Sidon began the construction of a museum that will preserve and showcase precious ruins from the various civilizations that lived in the southern city over a period of 6,000 years. Sidon’s national museum will be established beside the old city’s Freres archaeological site to give visitors easy access.
The space is being designed to accentuate the site’s natural attributes, with pathways connecting to old and modern Sidon.
The museum will span 1,600 square meters and will house all the city’s ruins that are currently dispersed haphazardly between many sites, including the National Museum of Beirut and the storage houses of the Directorate General of Antiquities.
According to design plans, a footbridge will be built at the basement level of the museum to provide visitors with a view of the ruins once they enter the site. The roof of the museum will span 2,000 square meters. The museum is part of a broader project that also aims to refurbish a 19th century house, also present at the site.
The government’s Development and Reconstruction Council, with a grant from the Kuwait Fund for Arab Economic Development and the Arab Fund for Economic and Social Development, will oversee the implementation of the project.
The Kuwaiti Fund has contributed $4 million for the project, while the Arab Fund has committed $850,000. Together, both pledges amount to half of the total projected cost of establishing the museum. About $5 million more is needed to fully implement the project.
The museum will also showcase the archeological findings made by a delegation from the British Museum, which this year concluded 16 years of work at the Freres site. The British Museum began its work at the site in 1998, with the approval of the Directorate General of Antiquities.
With their findings dating back to before the fourth millennium B.C., the delegation’s findings reveal previously unknown eras of Sidon’s old history. They reflect on urban development as well as the vital role the Mediterranean Sea played in connecting countries, cities and various civilizations. In particular, the excavations unveiled the important connection between Sidon and other neighboring areas, mainly the Aegean Sea, the Canaan region and Egypt.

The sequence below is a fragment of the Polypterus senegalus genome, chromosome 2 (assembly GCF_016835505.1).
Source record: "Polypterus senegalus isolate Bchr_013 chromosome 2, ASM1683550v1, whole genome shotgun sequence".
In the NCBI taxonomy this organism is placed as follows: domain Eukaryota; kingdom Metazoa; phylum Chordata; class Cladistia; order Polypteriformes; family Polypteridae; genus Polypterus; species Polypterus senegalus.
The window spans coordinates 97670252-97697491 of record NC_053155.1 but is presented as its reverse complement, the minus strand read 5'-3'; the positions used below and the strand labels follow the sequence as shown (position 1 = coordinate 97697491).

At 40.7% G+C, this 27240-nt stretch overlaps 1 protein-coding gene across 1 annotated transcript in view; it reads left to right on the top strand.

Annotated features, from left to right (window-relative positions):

The main discoveries found by the British delegation at the site date back to the Bronze Age, Iron Age and Roman period. For instance, a memorial statue was proven to have been of significance in the middle and late Bronze Age (2100-1200 B.C.), as well as the Iron Age (1200-539 B.C.) and into the Roman period.
More than 1,000 artifacts were discovered by the British delegation, among them 98 objects from the early Bronze Age and the third millennium B.C., 434 objects from the middle Bronze Age, 41 from the late Bronze Age, 104 from the Iron Age, 100 from the Roman period, as well as other statues made of stone and mud of historical significance.
The findings have been classified into three categories: items that can be displayed in open air or at their original area of discovery at the site, those that can be displayed inside the museum under the appropriate internal conditions and those that can be displayed inside glass boxes under the right conditions. Despite delays, most of them are a result of the British delegation’s protracted work, the project is entering its implementation phase.
Those responsible for the project believe it will boost much needed economic and social development in south Lebanon. About 50 job opportunities are expected to be created by the project, in an area with endemic unemployment.
Local authorities and those involved in the project both expressed their hopes that its implementation would have positive implications for the city, and one day make it into a major touristic site.
The Daily Star